George Brock, head of journalism at City University, likened the news rewired conference at City yesterday to throwing spaghetti at the wall and seeing which bits stick.
Brock launched the conference with a host of big questions like "How do you define a journalist?"; "Is there anything any longer we can call news?"; "How do you tell what's true?"; "What's more authoritative, a crowd or an expert?"
He also posed the question whether journalism schools could fill the gap in providing, local community news and suggested a "teaching hospital" model for journalism colleges.
Brock revealed that City is hoping to a host a conference looking at entrepreneurial journalism with delegates from the US giving examples of new business models that have worked in the States.
The buzz word of the conference was that journalists must become more "entrepreneurial". It reached a point where one journalist with more than 20 years' experience declared that he was "a hopeless entrepreneur" and asked the panel if he should quit journalism.
I thought there might be a Spartacus moment, with delegates standing up one by one and declaring: "I am a journalist, not an entrepreneur" but there was just the lone voice.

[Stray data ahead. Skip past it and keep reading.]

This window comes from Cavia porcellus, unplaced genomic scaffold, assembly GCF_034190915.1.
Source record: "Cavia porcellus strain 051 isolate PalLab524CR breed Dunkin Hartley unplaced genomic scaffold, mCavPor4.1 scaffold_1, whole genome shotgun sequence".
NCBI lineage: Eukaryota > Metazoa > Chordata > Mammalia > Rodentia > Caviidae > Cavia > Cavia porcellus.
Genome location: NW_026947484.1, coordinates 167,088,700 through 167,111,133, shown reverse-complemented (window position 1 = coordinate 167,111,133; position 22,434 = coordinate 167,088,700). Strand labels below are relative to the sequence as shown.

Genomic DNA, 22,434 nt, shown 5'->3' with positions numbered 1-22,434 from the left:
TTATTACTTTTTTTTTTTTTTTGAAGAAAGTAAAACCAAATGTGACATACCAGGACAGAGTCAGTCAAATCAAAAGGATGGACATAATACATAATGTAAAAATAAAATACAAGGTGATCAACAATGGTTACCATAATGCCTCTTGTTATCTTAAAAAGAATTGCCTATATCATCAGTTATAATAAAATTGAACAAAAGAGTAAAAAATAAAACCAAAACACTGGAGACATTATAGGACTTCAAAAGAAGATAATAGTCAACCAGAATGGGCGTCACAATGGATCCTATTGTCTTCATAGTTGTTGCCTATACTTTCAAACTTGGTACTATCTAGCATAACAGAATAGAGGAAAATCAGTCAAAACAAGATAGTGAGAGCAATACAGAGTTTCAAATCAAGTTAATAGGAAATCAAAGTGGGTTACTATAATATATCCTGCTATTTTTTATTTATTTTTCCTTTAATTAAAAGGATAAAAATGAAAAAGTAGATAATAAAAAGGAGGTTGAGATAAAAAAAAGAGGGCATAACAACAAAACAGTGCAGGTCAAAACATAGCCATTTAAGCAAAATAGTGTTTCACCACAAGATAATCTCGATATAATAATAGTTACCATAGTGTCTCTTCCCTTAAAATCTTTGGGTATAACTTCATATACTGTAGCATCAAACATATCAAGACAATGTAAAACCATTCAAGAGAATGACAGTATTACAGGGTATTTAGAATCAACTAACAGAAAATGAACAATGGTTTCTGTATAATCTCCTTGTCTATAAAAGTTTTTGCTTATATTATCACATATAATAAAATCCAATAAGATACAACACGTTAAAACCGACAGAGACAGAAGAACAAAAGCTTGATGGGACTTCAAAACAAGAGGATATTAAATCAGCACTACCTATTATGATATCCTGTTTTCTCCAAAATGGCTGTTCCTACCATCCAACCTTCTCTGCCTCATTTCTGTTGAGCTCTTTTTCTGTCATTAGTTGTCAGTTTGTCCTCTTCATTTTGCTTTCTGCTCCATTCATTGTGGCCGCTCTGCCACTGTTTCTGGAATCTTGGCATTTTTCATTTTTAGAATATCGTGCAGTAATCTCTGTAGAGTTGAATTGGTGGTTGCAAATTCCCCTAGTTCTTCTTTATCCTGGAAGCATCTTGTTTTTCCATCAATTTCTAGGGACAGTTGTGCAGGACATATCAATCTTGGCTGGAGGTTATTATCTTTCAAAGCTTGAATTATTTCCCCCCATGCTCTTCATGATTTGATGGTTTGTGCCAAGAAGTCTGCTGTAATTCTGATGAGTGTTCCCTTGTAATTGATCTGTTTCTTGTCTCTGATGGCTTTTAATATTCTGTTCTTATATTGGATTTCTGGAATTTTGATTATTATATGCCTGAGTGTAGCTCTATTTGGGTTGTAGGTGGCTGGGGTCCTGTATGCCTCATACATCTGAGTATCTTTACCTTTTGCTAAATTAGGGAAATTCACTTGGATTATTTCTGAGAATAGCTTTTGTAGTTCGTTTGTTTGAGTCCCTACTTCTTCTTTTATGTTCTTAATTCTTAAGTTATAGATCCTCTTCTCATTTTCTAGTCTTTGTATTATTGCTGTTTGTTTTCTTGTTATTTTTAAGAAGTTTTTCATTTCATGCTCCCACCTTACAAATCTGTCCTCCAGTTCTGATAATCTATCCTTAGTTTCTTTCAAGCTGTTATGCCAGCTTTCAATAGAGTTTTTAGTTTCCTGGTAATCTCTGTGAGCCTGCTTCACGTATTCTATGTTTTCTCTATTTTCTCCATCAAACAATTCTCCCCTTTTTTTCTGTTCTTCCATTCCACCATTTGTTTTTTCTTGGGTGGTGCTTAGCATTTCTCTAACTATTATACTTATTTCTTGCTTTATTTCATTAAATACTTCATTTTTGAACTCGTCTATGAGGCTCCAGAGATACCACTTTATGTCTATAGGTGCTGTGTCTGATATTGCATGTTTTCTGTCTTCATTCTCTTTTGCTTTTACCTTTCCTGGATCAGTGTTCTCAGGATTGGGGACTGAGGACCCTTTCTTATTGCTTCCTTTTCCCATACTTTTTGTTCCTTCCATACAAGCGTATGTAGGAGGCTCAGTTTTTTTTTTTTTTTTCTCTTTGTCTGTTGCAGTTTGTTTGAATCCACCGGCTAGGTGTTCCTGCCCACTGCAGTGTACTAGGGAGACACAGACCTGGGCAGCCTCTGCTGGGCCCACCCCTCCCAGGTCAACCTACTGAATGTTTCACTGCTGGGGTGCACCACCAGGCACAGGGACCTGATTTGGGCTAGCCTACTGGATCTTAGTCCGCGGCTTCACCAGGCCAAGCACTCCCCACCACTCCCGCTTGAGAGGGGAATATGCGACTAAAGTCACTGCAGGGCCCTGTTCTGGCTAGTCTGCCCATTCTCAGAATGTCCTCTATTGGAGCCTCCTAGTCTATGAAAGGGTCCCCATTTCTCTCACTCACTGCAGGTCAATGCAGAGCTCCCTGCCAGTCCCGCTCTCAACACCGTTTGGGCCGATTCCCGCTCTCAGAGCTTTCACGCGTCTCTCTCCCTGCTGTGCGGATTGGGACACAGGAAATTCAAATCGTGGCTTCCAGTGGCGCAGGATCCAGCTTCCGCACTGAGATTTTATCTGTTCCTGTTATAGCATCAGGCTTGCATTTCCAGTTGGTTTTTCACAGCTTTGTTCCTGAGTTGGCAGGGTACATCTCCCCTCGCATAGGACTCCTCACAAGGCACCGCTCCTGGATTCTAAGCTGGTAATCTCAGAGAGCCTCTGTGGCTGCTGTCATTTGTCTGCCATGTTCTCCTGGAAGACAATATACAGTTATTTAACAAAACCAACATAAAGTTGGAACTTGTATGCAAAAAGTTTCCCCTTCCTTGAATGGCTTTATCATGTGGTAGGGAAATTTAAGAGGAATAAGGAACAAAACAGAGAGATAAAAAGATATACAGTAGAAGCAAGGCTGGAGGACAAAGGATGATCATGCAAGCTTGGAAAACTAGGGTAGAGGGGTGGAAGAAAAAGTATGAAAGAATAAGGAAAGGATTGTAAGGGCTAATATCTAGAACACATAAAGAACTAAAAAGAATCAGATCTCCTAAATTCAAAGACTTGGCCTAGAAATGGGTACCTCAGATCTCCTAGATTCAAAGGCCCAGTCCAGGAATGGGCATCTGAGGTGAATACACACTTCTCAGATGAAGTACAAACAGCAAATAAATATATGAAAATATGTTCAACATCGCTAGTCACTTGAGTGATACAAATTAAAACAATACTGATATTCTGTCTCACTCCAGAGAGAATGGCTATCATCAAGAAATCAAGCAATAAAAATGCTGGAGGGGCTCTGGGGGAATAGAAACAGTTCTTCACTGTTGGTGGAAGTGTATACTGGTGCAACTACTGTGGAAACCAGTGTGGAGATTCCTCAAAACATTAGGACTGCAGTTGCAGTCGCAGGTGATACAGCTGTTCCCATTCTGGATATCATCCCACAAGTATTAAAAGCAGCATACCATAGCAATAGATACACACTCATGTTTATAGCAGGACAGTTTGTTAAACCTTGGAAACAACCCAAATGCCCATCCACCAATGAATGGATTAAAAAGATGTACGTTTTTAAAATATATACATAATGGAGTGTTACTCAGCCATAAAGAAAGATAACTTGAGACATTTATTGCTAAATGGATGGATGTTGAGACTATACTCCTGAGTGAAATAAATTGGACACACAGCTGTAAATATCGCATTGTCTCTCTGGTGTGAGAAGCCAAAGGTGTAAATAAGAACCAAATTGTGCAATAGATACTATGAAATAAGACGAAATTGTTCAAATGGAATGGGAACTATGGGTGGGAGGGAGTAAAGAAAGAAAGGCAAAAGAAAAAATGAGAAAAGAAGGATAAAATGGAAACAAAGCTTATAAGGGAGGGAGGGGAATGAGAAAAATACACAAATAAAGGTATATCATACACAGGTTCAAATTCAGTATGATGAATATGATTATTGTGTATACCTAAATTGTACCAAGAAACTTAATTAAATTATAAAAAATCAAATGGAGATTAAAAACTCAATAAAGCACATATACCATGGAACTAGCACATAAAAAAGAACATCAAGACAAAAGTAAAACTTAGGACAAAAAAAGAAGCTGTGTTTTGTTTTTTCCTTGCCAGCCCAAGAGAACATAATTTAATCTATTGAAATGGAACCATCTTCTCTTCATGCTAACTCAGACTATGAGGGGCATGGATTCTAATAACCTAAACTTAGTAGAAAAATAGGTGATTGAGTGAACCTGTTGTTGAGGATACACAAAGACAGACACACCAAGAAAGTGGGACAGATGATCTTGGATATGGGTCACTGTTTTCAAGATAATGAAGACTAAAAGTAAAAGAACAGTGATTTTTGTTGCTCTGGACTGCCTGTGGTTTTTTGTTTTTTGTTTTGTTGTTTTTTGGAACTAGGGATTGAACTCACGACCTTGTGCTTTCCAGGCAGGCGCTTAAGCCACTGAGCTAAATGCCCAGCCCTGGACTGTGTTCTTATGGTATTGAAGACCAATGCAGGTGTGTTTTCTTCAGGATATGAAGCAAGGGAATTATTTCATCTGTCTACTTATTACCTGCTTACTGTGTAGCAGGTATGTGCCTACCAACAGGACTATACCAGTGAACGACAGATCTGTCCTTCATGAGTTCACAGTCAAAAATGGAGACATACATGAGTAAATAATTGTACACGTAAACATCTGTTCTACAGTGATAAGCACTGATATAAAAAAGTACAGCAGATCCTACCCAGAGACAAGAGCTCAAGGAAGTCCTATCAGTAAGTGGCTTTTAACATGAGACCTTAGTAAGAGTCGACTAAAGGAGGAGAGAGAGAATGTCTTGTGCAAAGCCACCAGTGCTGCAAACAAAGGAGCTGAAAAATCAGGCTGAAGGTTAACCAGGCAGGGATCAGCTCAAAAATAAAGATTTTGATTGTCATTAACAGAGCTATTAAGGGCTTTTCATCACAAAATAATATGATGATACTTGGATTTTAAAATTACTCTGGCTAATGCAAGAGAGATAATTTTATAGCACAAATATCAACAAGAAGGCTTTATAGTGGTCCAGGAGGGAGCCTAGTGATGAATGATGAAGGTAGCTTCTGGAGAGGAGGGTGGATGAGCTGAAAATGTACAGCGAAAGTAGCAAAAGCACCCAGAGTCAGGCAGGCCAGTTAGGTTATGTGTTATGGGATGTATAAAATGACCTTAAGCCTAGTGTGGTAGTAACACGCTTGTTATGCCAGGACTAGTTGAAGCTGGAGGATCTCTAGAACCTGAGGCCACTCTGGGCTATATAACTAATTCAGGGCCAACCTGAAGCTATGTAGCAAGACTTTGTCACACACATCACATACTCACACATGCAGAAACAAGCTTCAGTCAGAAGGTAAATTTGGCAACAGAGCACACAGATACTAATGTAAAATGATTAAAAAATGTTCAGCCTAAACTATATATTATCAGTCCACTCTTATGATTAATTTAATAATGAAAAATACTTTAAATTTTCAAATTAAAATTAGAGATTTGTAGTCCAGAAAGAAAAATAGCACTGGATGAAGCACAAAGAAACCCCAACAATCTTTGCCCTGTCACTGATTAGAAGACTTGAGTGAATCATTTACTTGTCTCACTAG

Encouragingly, there was much comment about the need for traditional journalism standards. Kevin Marsh, head of the BBC College of Journalism, spoke of the need for journalists to have the old skills, such as making contacts, getting them to speak and finding stories by digging in opaque documents, rather than mastering the latest multi-skill trend. "Don't think you have to hoover up every skill on offer," he said.
James Fryer of So.Glos.com said he agreed with predictions that the next decade will see a resurgence in the importance of high quality journalism.
Greg Hadfield, who has just left the Telegraph Media Group as director of digital development and has a track record as an internet entrepreneur, told delegates to "learn the skills of journalism but do it in an entrepreneurial way." His prediction: "The future is individual journalists not big media."
There is plenty of enterprise being shown in the rise of hyper-local sites like the Lichfield Blog but they are still labours of love rather then generating enough cash to employ journalists full time.
The new business model for journalism, it seems, is still under development, but there was plenty of food (or spaghetti) for thought at news rewired organised by journalism.co.uk.
Tomorrow I'm at the 'New Ways to Make Journalism Pay' conference at the NUJ. The search for the future of journalism goes on.
I am a freelance journalist based in the UK and was deputy editor of Press Gazette, the journalists' magazine, from 1993 until 2006. I want to give an independent view on media matters.
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